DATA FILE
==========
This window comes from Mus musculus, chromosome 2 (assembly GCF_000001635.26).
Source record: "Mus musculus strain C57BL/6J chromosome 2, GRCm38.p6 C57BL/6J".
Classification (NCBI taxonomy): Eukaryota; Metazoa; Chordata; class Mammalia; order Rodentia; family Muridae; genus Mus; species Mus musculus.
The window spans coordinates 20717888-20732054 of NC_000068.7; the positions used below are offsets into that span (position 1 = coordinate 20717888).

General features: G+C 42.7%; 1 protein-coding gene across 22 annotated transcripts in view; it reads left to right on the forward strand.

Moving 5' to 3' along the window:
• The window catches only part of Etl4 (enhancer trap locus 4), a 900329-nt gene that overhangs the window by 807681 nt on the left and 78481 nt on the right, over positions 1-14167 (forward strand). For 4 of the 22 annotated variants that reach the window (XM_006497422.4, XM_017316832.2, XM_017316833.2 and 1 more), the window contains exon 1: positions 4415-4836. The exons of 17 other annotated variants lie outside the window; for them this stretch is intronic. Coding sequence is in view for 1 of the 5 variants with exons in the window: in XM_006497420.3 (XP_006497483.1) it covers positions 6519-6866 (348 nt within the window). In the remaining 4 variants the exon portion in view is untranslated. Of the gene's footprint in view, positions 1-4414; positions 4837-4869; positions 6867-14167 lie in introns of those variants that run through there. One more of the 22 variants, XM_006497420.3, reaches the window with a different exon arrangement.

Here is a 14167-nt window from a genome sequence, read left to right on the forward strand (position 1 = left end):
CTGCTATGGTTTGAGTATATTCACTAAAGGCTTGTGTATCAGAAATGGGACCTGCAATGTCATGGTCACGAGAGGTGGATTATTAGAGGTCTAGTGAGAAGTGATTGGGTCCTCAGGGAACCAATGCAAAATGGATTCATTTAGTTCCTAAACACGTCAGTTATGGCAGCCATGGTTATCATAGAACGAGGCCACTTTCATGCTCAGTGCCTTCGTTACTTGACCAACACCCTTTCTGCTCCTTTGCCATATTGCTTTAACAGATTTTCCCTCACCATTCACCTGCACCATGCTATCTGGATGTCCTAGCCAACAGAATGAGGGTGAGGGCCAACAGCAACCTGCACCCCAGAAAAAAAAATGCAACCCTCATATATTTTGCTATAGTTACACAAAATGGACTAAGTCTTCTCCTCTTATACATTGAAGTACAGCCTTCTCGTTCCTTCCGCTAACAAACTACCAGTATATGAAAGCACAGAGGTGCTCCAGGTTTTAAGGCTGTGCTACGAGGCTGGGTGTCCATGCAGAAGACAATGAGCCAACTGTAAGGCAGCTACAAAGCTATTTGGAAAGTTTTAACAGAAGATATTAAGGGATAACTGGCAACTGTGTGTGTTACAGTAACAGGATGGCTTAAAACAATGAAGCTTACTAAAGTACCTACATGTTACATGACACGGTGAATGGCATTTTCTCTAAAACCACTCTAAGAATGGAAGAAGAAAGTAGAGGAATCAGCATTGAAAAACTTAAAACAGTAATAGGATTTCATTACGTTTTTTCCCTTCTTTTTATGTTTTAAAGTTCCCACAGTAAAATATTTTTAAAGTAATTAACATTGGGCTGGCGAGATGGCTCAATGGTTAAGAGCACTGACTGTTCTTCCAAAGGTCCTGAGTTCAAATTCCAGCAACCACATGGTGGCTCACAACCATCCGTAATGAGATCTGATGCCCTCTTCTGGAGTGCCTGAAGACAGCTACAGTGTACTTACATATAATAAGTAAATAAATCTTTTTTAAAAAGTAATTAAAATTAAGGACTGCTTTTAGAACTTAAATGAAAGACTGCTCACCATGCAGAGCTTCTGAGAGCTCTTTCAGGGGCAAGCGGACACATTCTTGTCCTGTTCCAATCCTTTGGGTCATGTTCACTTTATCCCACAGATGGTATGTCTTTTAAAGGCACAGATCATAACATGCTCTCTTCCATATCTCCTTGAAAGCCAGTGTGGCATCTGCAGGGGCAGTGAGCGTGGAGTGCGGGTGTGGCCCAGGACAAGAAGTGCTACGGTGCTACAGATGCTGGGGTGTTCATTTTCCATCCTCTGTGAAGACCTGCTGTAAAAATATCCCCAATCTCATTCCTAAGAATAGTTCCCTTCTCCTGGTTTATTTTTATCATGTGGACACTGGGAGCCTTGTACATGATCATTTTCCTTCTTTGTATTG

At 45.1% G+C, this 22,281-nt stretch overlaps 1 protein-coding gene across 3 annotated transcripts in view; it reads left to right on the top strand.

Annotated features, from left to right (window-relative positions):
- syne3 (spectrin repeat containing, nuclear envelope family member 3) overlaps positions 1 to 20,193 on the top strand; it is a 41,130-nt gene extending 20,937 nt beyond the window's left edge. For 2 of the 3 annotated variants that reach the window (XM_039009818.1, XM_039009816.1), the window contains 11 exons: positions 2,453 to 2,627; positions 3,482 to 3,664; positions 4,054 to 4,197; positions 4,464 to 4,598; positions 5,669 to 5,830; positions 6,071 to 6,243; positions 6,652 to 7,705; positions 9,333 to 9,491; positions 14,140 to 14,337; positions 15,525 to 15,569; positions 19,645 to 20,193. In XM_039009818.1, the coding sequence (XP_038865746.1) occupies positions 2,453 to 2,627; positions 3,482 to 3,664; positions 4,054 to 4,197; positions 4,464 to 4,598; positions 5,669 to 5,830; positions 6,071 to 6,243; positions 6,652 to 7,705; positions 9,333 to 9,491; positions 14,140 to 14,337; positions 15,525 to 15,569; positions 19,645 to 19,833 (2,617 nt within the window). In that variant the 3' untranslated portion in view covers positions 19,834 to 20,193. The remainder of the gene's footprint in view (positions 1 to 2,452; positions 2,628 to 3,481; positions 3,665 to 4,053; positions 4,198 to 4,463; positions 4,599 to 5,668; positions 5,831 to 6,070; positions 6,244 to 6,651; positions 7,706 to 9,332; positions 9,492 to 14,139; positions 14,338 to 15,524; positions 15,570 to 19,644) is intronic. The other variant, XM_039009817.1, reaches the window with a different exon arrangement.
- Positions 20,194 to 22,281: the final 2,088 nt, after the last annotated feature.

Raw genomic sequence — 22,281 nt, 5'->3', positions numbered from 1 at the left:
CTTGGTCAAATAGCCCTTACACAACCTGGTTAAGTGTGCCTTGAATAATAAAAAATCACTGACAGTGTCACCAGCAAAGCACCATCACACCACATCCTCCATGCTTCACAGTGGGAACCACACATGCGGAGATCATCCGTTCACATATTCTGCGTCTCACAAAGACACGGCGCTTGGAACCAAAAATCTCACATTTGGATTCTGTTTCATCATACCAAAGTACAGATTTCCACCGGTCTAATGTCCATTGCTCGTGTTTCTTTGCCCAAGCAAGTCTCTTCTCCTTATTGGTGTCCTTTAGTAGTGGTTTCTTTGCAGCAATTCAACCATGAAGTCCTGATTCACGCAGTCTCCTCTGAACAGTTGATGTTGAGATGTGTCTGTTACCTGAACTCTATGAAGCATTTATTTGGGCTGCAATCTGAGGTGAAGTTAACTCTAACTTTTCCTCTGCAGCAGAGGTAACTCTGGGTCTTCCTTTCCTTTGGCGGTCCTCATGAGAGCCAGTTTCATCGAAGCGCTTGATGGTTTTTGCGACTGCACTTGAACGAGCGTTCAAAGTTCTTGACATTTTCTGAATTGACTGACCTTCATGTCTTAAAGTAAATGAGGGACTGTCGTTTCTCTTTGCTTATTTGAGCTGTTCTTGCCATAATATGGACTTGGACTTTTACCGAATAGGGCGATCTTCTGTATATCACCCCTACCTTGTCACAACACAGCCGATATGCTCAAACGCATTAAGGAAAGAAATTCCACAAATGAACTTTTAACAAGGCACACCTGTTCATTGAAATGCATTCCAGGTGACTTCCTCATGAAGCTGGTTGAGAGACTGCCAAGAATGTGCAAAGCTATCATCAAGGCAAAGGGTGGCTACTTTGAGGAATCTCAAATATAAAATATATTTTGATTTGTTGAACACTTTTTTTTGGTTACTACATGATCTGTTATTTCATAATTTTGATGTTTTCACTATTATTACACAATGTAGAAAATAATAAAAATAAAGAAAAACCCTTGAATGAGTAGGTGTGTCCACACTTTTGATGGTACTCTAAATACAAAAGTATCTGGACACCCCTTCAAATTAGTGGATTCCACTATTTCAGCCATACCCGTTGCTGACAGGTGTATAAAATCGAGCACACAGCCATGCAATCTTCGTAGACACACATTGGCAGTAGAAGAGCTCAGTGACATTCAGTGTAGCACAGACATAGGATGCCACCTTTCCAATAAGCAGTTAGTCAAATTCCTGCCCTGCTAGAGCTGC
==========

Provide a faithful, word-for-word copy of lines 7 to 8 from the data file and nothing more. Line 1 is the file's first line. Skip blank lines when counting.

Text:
• The window catches only part of Etl4 (enhancer trap locus 4), a 900329-nt gene that overhangs the window by 807681 nt on the left and 78481 nt on the right, over positions 1-14167 (forward strand). For 4 of the 22 annotated variants that reach the window (XM_006497422.4, XM_017316832.2, XM_017316833.2 and 1 more), the window contains exon 1: positions 4415-4836. The exons of 17 other annotated variants lie outside the window; for them this stretch is intronic. Coding sequence is in view for 1 of the 5 variants with exons in the window: in XM_006497420.3 (XP_006497483.1) it covers positions 6519-6866 (348 nt within the window). In the remaining 4 variants the exon portion in view is untranslated. Of the gene's footprint in view, positions 1-4414; positions 4837-4869; positions 6867-14167 lie in introns of those variants that run through there. One more of the 22 variants, XM_006497420.3, reaches the window with a different exon arrangement.

Here is a 14167-nt window from a genome sequence, read left to right on the forward strand (position 1 = left end):